Indian American organisations raise red flag over Texas racist attack – Times of India

The recent news of four Indian-origin women being harassed and abused with racial slurs in Plano, Texas, has sent shock waves through the Indian American community. Several Indian American organisations have reacted against the incident which was captured in a viral video of the encounter of four friends facing a tirade in a suburban parking lot, following their quiet dinner meet-up.
Arun Agarwal, president and co-founder of the Indian American CEO (IACEO) Council, a Dallas, Texas, based organisation that facilitates alliances between India and the US; told Times of India that the Indian American community in the Dallas-Fort Worth area, where Plano is a principal city, is strong and will continue to grow stronger. “IACEO Council’s mission is to elevate our community. Our recent studies show the significant contribution of the Indian American community in the economic development of this north Texas region. The women who were attacked are all very accomplished and do a lot to give back to the communities they live and work in. Neither them nor anyone else deserves to be humiliated in this manner,” Agarwal said. He praised the quick action of law enforcement and the efforts by the community at large to rally behind the victims of the attacks.
Significantly, Dallas Mayor Eric Johnson had formed an anti-hate advisory council last year in light of statistics that show a rising number of hate crimes in Dallas and across the US.
“The new advisory council discusses ways to make the city and the Dallas Police department better equipped to both respond and prevent hate crimes. We hope more cities can replicate this,” Agarwal said.
Sanjeev Joshipura, executive director of Indiaspora, a non-profit organisation of global Indian origin leaders providing a platform for community engagement, said: “We at Indiaspora are committed to ensuring that our community is proactive in responding with concerted action against perpetrators of wanton aggression.” The organisation strongly condemned the racial attack and reiterated its commitment to fight discrimination and prejudice in all its forms.
“We stand together as the Indian American community as we grapple with this and the other recently recorded hostile incident in Fremont, California, where there was a virulent attack of a customer in a Taco Bell. The fact that these episodes have happened in two entirely different communities raises red flags about patterns of aggression against Indian Americans,” Joshipura said in a press statement.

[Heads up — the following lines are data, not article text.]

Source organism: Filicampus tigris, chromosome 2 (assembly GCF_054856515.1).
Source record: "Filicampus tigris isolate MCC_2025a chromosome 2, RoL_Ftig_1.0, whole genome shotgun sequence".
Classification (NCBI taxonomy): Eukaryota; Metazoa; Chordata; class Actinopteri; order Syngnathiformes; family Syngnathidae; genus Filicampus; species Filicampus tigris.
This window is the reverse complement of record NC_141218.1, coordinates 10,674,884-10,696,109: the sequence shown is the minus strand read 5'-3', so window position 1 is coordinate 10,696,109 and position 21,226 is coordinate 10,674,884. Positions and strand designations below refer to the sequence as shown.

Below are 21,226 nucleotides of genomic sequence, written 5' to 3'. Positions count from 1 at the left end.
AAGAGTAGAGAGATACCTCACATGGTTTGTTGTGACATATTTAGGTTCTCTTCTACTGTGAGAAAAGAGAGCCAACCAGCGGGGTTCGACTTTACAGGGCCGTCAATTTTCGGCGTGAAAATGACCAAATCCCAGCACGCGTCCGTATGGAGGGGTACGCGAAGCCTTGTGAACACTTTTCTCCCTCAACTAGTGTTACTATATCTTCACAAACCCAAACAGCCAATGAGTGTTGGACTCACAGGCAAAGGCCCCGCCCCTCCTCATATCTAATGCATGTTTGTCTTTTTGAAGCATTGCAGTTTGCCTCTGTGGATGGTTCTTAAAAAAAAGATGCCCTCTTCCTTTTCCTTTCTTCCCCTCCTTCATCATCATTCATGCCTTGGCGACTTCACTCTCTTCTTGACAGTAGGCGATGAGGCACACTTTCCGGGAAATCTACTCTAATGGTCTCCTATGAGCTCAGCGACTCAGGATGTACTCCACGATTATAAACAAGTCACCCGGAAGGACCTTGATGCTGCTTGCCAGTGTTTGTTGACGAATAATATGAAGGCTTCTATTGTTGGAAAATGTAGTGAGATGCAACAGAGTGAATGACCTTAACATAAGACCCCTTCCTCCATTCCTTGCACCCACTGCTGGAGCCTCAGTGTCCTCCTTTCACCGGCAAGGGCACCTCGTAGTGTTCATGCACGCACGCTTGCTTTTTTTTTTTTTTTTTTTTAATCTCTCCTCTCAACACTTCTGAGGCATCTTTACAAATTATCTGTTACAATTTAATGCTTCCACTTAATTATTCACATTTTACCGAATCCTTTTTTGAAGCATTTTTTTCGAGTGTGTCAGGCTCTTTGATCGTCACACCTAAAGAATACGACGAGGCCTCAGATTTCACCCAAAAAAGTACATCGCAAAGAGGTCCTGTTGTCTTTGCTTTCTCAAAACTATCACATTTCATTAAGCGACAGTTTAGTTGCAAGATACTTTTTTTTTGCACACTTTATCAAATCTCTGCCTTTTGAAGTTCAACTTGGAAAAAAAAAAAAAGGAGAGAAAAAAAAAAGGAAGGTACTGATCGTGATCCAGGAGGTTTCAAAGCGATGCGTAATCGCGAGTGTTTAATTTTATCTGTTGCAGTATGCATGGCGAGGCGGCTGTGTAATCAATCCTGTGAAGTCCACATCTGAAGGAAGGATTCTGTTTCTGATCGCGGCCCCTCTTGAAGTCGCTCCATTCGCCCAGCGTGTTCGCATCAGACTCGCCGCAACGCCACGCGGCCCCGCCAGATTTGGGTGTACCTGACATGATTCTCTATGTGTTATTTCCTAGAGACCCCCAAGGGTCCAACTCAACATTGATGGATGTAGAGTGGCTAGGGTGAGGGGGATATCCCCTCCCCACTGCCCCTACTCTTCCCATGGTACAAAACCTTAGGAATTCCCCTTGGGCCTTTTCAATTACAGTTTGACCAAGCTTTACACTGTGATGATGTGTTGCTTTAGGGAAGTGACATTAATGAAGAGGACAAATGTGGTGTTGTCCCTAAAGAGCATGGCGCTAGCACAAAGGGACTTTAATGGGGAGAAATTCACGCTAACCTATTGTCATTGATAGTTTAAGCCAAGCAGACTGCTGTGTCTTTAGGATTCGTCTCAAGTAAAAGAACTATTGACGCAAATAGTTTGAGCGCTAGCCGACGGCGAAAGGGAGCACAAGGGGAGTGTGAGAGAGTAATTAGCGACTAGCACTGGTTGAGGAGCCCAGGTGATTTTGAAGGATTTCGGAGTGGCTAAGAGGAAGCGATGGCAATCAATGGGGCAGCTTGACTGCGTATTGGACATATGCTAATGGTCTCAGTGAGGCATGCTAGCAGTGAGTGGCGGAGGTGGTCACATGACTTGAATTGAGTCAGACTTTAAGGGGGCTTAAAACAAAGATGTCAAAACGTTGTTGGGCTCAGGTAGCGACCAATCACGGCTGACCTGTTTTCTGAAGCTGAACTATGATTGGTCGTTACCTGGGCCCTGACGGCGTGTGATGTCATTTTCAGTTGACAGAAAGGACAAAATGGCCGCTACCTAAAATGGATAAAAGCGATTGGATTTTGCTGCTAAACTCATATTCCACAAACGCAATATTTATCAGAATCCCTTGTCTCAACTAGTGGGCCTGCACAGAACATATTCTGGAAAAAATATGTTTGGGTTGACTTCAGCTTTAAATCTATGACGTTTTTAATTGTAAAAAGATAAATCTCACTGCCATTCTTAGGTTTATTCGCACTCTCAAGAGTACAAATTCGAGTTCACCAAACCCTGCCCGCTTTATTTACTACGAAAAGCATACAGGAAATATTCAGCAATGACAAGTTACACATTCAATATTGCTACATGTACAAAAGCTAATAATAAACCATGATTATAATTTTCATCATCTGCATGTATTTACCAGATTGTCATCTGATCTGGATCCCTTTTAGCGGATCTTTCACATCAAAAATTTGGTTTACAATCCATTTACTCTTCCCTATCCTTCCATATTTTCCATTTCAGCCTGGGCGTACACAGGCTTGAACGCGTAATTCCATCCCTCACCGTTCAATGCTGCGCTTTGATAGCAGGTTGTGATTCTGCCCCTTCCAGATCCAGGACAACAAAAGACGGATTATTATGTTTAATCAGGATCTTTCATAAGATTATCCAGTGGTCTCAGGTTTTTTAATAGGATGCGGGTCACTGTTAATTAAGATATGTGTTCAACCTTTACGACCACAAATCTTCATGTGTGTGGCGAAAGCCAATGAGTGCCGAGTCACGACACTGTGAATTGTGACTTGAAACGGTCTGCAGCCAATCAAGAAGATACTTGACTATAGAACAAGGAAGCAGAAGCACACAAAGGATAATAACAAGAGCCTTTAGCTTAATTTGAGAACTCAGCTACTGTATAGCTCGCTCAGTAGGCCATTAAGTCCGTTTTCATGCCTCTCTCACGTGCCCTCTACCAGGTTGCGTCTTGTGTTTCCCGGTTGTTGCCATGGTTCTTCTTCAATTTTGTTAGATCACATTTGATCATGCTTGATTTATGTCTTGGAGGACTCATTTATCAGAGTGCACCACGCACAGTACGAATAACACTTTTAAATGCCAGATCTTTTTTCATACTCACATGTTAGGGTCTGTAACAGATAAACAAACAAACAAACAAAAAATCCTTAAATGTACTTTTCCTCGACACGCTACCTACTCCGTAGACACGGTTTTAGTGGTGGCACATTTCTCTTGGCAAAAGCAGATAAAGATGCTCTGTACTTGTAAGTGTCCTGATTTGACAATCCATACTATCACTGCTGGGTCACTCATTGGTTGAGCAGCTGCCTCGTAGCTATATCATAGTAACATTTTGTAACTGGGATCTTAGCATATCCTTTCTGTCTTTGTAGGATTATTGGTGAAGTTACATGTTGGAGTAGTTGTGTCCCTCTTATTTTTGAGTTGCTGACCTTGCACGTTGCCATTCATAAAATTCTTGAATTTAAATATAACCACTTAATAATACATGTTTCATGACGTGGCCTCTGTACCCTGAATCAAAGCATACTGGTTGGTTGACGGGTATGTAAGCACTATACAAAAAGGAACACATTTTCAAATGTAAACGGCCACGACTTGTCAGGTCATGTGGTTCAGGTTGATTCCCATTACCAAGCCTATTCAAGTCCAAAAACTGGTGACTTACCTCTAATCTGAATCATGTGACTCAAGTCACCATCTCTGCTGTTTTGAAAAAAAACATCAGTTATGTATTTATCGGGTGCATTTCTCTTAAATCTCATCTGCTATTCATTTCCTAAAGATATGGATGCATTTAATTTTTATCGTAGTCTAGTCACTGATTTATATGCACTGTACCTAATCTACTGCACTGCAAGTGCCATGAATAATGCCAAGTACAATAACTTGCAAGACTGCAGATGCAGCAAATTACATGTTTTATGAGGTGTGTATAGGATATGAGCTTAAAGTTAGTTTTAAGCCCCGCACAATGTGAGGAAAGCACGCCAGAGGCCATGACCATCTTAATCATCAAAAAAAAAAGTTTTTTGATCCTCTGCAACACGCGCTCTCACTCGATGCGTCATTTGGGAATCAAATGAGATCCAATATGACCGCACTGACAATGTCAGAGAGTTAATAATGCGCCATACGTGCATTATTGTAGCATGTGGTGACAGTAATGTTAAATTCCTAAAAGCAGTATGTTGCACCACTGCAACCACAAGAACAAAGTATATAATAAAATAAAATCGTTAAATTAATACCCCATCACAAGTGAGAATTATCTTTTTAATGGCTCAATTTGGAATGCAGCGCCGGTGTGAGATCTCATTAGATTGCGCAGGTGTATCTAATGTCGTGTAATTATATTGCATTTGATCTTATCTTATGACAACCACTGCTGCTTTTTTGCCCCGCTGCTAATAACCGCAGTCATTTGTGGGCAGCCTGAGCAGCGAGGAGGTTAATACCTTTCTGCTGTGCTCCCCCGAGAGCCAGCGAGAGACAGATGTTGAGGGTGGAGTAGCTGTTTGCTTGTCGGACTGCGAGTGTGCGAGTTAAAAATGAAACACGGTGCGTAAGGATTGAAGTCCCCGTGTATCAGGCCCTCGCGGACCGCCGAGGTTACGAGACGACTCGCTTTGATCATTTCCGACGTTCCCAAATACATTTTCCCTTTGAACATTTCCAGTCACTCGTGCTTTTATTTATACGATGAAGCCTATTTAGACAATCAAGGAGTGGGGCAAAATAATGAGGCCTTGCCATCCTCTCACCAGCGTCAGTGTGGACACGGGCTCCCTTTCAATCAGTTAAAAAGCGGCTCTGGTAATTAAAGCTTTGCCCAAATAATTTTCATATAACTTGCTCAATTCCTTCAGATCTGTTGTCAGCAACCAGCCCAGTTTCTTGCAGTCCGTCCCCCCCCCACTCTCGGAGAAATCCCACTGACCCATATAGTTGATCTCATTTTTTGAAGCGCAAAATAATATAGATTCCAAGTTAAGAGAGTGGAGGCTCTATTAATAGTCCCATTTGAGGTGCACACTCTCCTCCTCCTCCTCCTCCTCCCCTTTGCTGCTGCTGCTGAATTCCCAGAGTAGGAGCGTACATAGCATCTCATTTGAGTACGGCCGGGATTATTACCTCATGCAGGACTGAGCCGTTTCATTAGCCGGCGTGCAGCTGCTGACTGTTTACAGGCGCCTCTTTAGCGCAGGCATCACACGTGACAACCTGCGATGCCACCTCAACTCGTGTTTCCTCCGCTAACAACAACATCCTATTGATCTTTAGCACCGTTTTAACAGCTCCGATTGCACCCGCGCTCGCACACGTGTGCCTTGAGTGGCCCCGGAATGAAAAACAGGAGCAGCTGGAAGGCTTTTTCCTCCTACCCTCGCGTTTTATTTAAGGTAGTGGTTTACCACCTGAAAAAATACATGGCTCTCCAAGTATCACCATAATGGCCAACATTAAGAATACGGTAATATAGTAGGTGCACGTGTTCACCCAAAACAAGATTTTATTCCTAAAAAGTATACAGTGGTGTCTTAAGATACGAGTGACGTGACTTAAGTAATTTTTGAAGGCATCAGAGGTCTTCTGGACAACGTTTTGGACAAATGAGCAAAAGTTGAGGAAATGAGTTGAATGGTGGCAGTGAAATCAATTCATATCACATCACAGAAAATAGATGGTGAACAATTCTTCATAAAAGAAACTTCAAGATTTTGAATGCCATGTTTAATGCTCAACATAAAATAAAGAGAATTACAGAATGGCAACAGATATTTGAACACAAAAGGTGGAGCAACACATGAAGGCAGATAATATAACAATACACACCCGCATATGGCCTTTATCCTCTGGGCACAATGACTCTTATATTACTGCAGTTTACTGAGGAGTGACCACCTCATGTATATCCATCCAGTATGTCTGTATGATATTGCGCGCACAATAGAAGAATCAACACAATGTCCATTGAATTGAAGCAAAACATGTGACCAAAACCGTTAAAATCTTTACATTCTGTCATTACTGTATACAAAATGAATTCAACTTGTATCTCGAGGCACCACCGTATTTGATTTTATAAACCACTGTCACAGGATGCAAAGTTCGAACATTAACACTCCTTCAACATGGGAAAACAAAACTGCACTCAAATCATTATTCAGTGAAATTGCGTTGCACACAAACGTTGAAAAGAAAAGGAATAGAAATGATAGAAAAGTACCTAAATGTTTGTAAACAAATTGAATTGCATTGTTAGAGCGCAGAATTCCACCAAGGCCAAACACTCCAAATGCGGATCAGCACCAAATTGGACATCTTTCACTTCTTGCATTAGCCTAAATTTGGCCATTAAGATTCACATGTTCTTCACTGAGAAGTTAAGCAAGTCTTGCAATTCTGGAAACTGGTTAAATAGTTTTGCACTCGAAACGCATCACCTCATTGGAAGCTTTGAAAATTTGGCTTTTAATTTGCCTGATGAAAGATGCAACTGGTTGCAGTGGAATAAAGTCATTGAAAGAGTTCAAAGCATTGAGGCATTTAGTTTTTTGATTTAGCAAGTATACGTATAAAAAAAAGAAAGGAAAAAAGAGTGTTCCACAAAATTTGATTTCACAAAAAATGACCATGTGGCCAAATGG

“As we monitor the process of justice which is underway in Texas, we see this as an occasion for our community to send a strong message of solidarity. We stand with members of any community who have faced these attacks of hate crime or hate speech so that no one has to feel alone in facing such trauma. We want the authorities and society to know that these individual hate crimes affect larger communities and should be treated with urgency,” Joshipura said.
Highlighting the contributions of Indian Americans as immigrants to the US; the Indiaspora leadership warned that the accolades received by the community felt less gratifying in the face of such episodes. “As most of us acknowledge, systemic racism stands against the values of this great nation. We ask our community to be vigilant and stand up to any form of intimidation and aggression. These acts should be reported to authorities and community leaders to ensure that no abuser walks away with impunity,” Joshipura said in the statement.
Neil Makhija, executive director of Indian American Impact, an organisation that represents the voices of Indian Americans and South Asians at every level of government in the US, also reacted to the racially-motivated physical and verbal assault of the four Indian American women in Plano and expressed shock over “yet another attack in a string of deplorable anti-Asian hate crimes that have taken place over the past two years”.
“Esmeralda Upton’s dangerous and violent sentiments towards the South Asian community should not be taken lightly. For legal purposes, we are lucky that the racist tirade was caught on camera, but her shameless display of hate towards members of our community is alarming and, unfortunately, not uncommon,” Makhija said in a statement.
“We are so thankful that the four victims of the attack were not severely physically harmed, but it’s imperative we begin to address the psychological effects of consistent attacks on minority communities. The state of Texas needs more than just a reactive approach to overt racism.
Leadership should prioritise expanding multicultural education and implementing safety protocols in order to ensure the welfare of vulnerable people of colour, immigrants and women.”
Makhija added that while substantial progress had been made in the advancement of South Asian leadership in Texas, disturbing events like the recent one distracted from the work of the community and endangered citizens. “We thank the Plano Police Department for properly investigating the incident as a hate crime, but we also demand bold action moving forward to avoid history from repeating itself once again,” he said.

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